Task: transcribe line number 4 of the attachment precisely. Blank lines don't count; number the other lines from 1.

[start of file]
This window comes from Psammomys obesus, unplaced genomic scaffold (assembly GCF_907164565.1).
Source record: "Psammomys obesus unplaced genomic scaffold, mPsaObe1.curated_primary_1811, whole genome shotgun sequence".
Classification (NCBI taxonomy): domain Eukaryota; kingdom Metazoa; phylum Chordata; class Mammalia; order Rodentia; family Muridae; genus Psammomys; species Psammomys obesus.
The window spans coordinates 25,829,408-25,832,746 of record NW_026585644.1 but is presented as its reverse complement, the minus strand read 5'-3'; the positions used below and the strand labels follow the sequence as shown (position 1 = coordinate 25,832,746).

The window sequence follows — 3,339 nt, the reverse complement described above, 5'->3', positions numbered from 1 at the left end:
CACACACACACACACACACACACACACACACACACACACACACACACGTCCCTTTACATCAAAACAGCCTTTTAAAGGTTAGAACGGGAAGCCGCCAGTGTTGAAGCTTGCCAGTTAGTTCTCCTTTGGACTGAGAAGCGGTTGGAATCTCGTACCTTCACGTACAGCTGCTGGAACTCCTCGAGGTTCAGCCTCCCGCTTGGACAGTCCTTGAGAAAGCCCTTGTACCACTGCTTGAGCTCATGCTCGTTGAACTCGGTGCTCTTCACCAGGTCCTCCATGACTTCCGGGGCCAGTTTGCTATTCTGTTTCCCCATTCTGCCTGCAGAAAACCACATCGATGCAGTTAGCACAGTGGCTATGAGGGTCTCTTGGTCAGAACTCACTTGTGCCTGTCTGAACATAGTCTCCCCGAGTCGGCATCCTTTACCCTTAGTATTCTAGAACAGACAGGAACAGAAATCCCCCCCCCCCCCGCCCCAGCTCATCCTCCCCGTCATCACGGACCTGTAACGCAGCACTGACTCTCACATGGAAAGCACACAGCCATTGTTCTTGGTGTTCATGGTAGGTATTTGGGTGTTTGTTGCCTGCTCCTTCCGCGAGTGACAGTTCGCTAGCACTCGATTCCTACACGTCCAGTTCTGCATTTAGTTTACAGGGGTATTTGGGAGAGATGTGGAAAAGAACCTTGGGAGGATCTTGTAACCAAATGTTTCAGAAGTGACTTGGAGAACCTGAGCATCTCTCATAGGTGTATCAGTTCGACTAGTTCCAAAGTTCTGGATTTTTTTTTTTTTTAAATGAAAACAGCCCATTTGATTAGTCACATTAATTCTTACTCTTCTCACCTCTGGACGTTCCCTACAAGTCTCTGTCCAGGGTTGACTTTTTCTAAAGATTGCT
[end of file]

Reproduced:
The window spans coordinates 25,829,408-25,832,746 of record NW_026585644.1 but is presented as its reverse complement, the minus strand read 5'-3'; the positions used below and the strand labels follow the sequence as shown (position 1 = coordinate 25,832,746).